Ever since I was a kid, I’ve always wanted to have hidden staircases, bookshelves with hidden doors, and trapdoors beneath every rug. It may have been an overdose of Nancy Drew. Nevertheless, my dream house would feature all these things. My husband is a contractor, but seeing as we currently live in an apartment building, I have a feeling the neighbours would object if I started tunneling into their living rooms.
Even better, I’d like to live in Casa Loma. Because not only is it a castle, it’s a castle with secret passages. Multiple. If you don’t live in Toronto, you may not know of Casa Loma. An eccentric financier built it in the early 1900s, and it bankrupted him. Complete impracticality aside, it just screams gothic horror, and looks like the setting of Clue, or some suitably melodramatic horror. Also, can you imagine how many bookshelves you could fit in there? Plus, it is supposedly haunted. Having a ghost (friendly) would also make the perfect reader’s house, as far as I’m concerned. So far I haven’t found any available for hire, but I’m keeping an eye on Craigslist.
It seems to be a common thing, actually, for book lovers to yearn for hidden doors and underground tunnels. There are sites out there dedicated to photos of particularly good ones, and companies that will happily build them for you. For me, it really was Nancy Drew that was the original inspiration.
So how about you guys? Anyone else who would love to have a bookcase on hinges? And what inspired your love of secret passages?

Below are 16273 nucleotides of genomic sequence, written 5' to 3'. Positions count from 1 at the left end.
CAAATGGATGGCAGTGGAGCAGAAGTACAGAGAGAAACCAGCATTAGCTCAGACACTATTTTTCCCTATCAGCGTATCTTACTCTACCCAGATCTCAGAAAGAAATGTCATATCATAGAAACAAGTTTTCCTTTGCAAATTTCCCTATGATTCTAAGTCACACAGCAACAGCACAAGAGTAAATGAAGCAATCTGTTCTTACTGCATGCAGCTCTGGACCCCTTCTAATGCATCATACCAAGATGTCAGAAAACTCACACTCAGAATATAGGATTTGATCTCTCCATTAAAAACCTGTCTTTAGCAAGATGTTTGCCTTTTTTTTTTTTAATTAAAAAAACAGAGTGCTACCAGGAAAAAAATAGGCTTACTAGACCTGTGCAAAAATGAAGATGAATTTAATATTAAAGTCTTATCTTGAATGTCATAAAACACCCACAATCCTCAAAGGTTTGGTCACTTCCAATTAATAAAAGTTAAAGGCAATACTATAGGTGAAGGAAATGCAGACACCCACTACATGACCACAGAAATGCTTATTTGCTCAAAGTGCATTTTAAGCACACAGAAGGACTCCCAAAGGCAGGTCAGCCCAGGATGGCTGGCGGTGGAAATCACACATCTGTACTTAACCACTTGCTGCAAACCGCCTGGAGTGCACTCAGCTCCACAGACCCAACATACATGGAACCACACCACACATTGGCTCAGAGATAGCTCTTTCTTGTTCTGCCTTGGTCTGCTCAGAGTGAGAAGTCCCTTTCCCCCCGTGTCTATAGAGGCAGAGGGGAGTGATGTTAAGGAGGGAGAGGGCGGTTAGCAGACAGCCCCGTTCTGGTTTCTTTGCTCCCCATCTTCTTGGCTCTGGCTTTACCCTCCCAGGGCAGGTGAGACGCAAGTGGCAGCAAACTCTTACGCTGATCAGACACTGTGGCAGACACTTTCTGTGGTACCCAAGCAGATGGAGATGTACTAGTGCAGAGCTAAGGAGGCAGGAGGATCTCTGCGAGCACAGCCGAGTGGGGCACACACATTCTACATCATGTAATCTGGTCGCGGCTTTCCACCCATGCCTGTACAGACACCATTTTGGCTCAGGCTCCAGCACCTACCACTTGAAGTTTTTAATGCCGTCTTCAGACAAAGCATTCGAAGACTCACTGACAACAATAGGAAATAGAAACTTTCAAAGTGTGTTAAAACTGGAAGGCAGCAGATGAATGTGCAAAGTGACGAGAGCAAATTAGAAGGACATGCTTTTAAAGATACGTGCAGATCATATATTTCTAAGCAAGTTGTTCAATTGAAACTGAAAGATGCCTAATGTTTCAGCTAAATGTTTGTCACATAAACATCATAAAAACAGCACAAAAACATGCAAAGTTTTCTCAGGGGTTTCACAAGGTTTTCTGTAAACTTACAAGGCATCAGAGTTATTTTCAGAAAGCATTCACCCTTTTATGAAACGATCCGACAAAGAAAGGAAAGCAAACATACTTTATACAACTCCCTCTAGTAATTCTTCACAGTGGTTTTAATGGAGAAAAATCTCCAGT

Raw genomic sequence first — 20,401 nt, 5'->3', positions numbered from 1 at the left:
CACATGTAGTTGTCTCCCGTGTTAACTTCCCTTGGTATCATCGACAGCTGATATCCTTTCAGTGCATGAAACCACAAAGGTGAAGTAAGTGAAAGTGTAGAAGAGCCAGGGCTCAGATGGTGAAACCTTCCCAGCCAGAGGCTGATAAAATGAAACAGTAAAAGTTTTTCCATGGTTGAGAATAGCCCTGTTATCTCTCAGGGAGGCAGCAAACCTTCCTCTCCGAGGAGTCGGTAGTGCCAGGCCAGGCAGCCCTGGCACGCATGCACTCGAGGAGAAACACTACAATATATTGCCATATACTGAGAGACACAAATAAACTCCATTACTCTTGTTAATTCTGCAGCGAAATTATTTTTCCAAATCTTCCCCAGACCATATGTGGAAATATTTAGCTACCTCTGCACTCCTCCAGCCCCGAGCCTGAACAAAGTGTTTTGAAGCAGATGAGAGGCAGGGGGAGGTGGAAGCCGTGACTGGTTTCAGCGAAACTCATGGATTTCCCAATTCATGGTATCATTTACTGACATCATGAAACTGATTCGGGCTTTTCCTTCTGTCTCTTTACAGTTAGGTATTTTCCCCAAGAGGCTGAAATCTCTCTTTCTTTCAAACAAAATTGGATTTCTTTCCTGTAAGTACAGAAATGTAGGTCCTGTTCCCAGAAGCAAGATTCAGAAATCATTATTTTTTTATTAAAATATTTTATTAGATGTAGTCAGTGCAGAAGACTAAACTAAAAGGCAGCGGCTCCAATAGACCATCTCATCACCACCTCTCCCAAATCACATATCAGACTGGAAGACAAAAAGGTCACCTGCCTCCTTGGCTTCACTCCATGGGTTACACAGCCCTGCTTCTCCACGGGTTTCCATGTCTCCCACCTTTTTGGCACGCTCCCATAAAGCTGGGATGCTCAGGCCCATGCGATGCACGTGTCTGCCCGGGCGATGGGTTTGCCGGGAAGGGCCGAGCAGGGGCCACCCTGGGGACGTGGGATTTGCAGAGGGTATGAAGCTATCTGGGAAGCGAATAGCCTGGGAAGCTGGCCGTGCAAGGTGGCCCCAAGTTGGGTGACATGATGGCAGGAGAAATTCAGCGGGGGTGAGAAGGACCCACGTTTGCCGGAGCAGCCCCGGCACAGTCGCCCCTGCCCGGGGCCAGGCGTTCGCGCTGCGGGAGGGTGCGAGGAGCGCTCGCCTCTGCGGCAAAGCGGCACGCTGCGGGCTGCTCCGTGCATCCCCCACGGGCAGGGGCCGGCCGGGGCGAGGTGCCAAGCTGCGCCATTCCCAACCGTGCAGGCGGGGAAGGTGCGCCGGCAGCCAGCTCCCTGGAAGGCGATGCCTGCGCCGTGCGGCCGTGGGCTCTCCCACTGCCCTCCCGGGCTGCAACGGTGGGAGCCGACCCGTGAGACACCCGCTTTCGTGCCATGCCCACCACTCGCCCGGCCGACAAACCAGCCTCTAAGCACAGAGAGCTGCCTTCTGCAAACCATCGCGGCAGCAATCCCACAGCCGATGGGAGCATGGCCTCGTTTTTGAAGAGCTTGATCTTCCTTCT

I’ve heard all the arguments from publishers over the years about why Canadian prices for books are higher. First it was because the U.S. dollar was worth more. Now it’s because the distribution costs are higher in Canada, fewer sales, etc. Perhaps that’s the case, and perhaps not, but it’s a hard one to argue if you don’t have access to their expense sheets.
E-Books, however… what gives? Even with Amazon, their U.S. site and Canadian site have price discrepancies of, on average, more than $1.00. Just so you know, the two currencies are at par. There are no transportation costs. No shipping. The files are the same. There is no reason whatsoever for them to cost more.
Amazon is looking to expand into Canada, with a new and aggressive marketing campaign for the Kindle here. But with the Kindle’s inability to buy books from anyone but Amazon, I don’t see Canadians buying a device that not only limits their purchasing choices, but will cost them more.